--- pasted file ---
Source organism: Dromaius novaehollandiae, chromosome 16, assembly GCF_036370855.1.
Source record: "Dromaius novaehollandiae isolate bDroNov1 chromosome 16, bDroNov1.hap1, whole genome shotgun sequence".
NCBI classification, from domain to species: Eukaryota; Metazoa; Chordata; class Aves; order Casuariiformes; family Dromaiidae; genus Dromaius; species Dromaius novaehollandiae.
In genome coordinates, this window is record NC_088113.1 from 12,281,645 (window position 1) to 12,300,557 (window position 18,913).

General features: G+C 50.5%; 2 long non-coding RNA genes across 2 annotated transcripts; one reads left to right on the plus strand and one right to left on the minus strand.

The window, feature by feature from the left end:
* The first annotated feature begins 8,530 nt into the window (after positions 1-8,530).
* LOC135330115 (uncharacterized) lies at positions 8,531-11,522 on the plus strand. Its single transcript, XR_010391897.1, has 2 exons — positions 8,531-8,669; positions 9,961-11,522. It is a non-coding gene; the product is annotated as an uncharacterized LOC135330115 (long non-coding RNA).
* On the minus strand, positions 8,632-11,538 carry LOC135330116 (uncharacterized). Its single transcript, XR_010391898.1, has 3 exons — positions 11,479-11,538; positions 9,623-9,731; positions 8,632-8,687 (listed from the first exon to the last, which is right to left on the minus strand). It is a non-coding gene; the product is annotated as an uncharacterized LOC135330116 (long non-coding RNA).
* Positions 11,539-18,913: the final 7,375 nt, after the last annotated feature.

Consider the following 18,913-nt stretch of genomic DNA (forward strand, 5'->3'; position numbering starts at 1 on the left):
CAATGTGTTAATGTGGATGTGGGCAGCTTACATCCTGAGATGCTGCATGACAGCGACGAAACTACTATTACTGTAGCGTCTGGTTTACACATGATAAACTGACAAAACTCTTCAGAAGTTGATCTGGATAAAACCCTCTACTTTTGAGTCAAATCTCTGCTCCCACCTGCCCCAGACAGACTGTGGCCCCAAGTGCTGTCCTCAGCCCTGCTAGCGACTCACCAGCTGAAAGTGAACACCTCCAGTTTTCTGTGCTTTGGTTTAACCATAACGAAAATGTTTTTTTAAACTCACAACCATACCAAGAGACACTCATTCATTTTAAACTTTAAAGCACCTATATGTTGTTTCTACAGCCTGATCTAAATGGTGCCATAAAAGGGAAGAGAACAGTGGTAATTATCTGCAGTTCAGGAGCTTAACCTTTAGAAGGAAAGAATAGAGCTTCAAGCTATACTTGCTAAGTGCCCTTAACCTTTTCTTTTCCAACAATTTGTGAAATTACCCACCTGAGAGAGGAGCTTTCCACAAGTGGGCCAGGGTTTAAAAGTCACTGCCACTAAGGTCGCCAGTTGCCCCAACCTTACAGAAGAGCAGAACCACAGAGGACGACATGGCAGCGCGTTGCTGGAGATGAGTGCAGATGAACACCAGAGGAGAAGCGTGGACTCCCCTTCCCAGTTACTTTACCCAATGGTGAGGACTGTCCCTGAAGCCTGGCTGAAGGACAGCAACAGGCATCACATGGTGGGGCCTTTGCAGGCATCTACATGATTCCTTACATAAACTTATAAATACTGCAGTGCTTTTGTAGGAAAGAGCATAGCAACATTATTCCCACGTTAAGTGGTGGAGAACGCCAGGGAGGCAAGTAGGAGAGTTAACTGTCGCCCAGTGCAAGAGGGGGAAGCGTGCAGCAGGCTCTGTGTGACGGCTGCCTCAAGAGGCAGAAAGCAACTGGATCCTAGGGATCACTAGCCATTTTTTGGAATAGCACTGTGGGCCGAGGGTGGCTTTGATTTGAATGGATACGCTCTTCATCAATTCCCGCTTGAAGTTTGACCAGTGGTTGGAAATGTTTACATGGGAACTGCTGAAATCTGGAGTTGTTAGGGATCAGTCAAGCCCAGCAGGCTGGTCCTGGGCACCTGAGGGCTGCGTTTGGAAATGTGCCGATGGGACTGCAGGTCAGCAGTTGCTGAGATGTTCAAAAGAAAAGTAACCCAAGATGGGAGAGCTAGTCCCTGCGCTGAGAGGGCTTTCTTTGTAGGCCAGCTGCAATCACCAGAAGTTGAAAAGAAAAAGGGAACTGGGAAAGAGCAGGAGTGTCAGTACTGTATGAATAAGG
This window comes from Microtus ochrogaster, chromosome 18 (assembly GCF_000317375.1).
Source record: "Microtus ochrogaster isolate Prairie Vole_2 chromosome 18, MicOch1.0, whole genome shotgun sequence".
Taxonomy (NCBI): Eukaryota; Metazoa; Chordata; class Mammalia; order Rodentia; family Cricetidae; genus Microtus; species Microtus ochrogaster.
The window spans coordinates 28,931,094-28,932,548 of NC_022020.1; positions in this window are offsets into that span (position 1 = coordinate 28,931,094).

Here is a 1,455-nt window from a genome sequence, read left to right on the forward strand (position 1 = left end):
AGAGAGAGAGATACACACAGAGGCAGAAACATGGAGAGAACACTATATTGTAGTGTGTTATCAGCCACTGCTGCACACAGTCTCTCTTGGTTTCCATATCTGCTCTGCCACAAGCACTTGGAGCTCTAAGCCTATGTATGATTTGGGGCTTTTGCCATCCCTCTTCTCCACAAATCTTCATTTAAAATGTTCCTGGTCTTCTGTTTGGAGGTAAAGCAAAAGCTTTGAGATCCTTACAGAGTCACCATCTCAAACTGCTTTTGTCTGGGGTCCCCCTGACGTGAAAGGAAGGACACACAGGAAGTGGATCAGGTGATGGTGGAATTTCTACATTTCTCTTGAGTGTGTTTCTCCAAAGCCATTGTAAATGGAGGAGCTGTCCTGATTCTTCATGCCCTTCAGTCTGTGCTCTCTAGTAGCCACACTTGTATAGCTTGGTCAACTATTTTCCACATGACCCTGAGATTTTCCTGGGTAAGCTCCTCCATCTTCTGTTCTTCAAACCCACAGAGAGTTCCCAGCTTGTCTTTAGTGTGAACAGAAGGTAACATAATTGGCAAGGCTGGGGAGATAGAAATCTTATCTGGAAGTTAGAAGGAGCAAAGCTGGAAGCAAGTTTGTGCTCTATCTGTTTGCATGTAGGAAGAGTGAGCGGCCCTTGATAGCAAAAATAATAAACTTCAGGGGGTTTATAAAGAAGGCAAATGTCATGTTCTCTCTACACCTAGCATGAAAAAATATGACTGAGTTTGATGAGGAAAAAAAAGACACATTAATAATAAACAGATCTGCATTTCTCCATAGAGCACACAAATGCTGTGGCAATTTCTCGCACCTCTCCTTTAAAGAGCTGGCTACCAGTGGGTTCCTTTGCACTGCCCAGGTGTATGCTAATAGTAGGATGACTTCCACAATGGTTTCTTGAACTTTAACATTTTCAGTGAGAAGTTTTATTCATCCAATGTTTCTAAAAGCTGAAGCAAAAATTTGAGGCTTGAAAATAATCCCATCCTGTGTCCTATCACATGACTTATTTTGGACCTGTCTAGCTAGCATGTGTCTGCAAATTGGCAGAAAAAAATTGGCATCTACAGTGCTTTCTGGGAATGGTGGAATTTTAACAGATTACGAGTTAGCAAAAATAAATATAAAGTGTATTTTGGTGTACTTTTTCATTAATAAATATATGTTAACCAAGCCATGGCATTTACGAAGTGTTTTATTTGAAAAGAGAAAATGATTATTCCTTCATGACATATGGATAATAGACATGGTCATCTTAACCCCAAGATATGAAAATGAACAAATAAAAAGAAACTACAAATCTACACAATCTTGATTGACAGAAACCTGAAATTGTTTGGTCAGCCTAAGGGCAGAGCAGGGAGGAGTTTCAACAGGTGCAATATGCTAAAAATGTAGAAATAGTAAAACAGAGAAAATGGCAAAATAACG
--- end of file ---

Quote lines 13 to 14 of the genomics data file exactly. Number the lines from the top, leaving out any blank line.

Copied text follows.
This window comes from Microtus ochrogaster, chromosome 18 (assembly GCF_000317375.1).
Source record: "Microtus ochrogaster isolate Prairie Vole_2 chromosome 18, MicOch1.0, whole genome shotgun sequence".